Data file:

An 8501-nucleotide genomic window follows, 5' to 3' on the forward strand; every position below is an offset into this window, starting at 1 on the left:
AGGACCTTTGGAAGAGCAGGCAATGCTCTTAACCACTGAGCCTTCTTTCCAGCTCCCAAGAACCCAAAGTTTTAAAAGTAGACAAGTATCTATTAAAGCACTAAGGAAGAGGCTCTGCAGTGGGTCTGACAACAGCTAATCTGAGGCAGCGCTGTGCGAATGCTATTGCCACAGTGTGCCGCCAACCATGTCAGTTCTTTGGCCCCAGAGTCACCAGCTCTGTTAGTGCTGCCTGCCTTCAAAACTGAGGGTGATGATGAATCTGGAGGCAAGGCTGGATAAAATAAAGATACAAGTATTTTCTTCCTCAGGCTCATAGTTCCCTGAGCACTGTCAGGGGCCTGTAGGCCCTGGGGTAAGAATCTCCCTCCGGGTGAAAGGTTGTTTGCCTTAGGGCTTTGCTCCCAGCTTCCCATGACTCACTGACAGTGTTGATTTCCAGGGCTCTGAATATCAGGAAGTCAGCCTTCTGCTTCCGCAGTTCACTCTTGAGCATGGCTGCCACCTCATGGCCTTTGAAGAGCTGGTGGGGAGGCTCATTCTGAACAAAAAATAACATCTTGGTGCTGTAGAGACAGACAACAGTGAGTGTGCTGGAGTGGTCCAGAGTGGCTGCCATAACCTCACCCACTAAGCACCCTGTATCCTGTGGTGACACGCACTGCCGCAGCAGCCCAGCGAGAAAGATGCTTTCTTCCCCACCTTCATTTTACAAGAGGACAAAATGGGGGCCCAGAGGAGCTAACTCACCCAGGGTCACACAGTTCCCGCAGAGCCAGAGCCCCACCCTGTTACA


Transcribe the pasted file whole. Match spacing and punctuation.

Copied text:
An 8501-nucleotide genomic window follows, 5' to 3' on the forward strand; every position below is an offset into this window, starting at 1 on the left:
AGGACCTTTGGAAGAGCAGGCAATGCTCTTAACCACTGAGCCTTCTTTCCAGCTCCCAAGAACCCAAAGTTTTAAAAGTAGACAAGTATCTATTAAAGCACTAAGGAAGAGGCTCTGCAGTGGGTCTGACAACAGCTAATCTGAGGCAGCGCTGTGCGAATGCTATTGCCACAGTGTGCCGCCAACCATGTCAGTTCTTTGGCCCCAGAGTCACCAGCTCTGTTAGTGCTGCCTGCCTTCAAAACTGAGGGTGATGATGAATCTGGAGGCAAGGCTGGATAAAATAAAGATACAAGTATTTTCTTCCTCAGGCTCATAGTTCCCTGAGCACTGTCAGGGGCCTGTAGGCCCTGGGGTAAGAATCTCCCTCCGGGTGAAAGGTTGTTTGCCTTAGGGCTTTGCTCCCAGCTTCCCATGACTCACTGACAGTGTTGATTTCCAGGGCTCTGAATATCAGGAAGTCAGCCTTCTGCTTCCGCAGTTCACTCTTGAGCATGGCTGCCACCTCATGGCCTTTGAAGAGCTGGTGGGGAGGCTCATTCTGAACAAAAAATAACATCTTGGTGCTGTAGAGACAGACAACAGTGAGTGTGCTGGAGTGGTCCAGAGTGGCTGCCATAACCTCACCCACTAAGCACCCTGTATCCTGTGGTGACACGCACTGCCGCAGCAGCCCAGCGAGAAAGATGCTTTCTTCCCCACCTTCATTTTACAAGAGGACAAAATGGGGGCCCAGAGGAGCTAACTCACCCAGGGTCACACAGTTCCCGCAGAGCCAGAGCCCCACCCTGTTACA